Last week, the Minerals Council Australia (MCA) came up with a KPMG report (download here) that suggested that the newly introduced Resource Super-Profit Tax (RSPT) would lead to many future mining projects being non-viable. This is of course a cornerstone in their scare-campaign about this tax and I had a look at the report to see what they did.
A preamble to this is that the timing and source of this report raises an eye-brow. I first presumed that KPMG must have some very fast modelers in order to be able to come up with a whole report on the effects of a new tax on new mines within weeks of the budget announcement of this new tax. It would be a testimony to how fast markets can generate research if there is a quick dollar on offer for it. However, this appears not to be a case of fast modeling. The research was commissioned way in advance of the budget. This is somewhat extra surprising if you reflect on the fact that KPMG also modeled the long-term consequences of the RSPT for the Treasury, as part of the Henry Review! At the same time, in the last months of 2009, they were apparently already modeling extensions of their RSPT models on behest of the Minerals Council Australia. Large sections of the report are hence devoted to explaining the differences which read a little forced to me. You can smell the guilt.
I doubt any formal codes of conduct were broken in terms of conflicts of interest, but I find it a little dubious that the same modelers are able to sell the advise to the Treasury that the RSPT will have no adverse long-term consequences whilst simultaneously selling advise to the MCA that there might be some negative short-run consequences. It is hard to see how you can conscientiously serve two masters at once.
I have the following quick comments to make about the content before turning to the main issue:
– The report nowhere gives you the actual models and codes used for the calculations. I could not find the code books either on the KPMG website, linked to within the report, or on the website of the MCA. It is hence very much a ‘trust me, I know what I am doing’ piece. Since these were the same guys as that did the calculations for the Treasury, they probably did know what they were doing, but it would be nice to have independent access to the data and models, and I gather from the introduction that the MCA could give this information out if it wanted to.
– The report is highly selective in terms of what it chooses to calculate and highlight. It doesn’t tell us what the RSPT would do to the Net Present Values (NPVs) of all possible future projects, but only talks about the NPV of the second quartile of profitable projects. This is of course because the first quartile will go ahead anyway and the third quartile will probably see increases in NPVs due to the cost-sharing in the RSPT. It loads the dice towards the negative to focus on only 25% of all considered future projects.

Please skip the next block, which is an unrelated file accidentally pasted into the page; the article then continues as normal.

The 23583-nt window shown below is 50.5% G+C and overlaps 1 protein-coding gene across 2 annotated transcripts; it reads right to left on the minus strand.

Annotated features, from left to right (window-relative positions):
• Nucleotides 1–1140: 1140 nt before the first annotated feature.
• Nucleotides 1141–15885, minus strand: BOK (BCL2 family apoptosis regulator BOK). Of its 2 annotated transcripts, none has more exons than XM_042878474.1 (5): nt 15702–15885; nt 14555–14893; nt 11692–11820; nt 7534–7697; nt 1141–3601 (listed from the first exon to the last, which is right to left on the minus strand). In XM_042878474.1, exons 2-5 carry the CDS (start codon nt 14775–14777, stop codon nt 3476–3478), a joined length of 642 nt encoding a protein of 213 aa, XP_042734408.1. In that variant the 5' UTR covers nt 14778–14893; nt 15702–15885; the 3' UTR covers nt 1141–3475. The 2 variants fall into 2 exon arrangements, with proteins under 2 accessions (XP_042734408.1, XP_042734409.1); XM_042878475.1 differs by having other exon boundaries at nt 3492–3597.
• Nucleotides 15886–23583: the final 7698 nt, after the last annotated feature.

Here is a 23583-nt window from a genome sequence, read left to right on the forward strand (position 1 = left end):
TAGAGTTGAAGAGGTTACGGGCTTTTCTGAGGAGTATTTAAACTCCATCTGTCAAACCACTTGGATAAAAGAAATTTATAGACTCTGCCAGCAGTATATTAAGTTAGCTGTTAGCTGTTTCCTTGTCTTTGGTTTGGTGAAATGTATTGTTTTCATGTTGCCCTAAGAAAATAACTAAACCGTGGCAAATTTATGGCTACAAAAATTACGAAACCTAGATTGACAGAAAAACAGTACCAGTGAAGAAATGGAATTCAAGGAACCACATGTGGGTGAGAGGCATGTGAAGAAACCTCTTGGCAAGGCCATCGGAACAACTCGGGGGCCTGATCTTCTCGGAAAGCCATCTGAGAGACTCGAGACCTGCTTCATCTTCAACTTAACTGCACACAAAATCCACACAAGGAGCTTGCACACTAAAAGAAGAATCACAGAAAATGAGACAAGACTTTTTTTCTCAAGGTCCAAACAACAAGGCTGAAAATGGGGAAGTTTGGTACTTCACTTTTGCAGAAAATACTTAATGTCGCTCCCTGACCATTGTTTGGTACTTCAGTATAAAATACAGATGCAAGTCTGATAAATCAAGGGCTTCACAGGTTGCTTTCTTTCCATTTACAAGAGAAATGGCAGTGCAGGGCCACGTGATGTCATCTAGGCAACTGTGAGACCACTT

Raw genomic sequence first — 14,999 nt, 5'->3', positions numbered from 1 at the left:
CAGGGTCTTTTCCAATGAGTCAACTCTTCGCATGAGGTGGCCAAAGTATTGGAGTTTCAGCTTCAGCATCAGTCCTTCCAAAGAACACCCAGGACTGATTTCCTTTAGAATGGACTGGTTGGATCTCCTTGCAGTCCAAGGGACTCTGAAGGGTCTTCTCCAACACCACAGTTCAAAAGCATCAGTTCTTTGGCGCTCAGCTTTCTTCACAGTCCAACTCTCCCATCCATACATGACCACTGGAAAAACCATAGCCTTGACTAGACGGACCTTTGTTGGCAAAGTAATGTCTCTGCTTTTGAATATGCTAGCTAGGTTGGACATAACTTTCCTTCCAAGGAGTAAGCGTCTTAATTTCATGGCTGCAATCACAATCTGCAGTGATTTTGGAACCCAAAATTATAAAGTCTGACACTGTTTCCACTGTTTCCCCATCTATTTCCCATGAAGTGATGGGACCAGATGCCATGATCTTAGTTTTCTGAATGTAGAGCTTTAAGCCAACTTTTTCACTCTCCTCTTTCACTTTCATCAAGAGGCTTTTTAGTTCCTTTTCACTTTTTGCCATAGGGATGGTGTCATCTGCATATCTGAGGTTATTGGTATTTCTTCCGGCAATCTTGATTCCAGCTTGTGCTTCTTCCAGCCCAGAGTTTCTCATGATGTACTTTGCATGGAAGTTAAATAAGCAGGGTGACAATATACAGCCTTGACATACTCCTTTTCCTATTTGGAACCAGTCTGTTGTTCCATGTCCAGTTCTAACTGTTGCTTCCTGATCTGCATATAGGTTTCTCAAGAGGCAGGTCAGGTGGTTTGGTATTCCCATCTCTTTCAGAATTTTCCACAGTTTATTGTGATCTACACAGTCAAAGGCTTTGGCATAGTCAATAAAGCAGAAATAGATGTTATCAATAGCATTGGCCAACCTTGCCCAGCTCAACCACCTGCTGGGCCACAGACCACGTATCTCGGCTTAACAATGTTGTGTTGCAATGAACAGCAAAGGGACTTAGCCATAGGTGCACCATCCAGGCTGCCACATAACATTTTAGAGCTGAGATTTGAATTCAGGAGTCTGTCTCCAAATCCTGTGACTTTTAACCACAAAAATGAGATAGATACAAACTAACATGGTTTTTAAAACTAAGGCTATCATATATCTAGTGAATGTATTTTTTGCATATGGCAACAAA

– The report leaves out the effects of all existing projects, at least in its headline treatment. As Chris Richardson pointed out in his presentation on June 3rd to the Minerals Council, existing projects will probably start to see more intensive mining activity because of the reduction in output-taxes associated with the RSPT increases the incentives to produce more at existing mines. This is also implicit in the KPMG report, but the finding that in the next 2 years mining activity should increase is not highlighted at all.
– Trying to make the argument that the RSPT leads to high overall taxes by international standards, the report compares effective tax rates under the new regime with existing tax rates elsewhere. The crucial questions are of course which commodities the comparisons are made to. In choosing comparison commodities, the report leaves out oil which is more heavily taxed than the mining industry would be under these changes (but where production and investment in oil exploration haven’t suffered in the slightest despite these high taxes!), but leaves it to a side-note on page 30 to mention this. Since mineral production is becoming more profitable, it is not at all strange to compare the future of mining with the present treatment of oil, since both involve exploration, investment, and production phases.
– The report itself mentions that long-term effects of the RSPT should be positive for mining activity (a similar point is made by Richardson).
– Computed internal rates of return look very healthy for all types of mining under the RSPT, something given little attention to.
– All these highly selective choices already make it clear that the report, and in particular the summary, is indeed not an objective appraisal but a piece of propaganda that was bought for a reason. The newspaper headlines ‘KPMG report shows miners are going to be ok the next 2 years and in the long-run’ clearly is not what the MCA wanted others to get from this report, even though such headlines would be warranted by it.
Then, to the true matters of substance.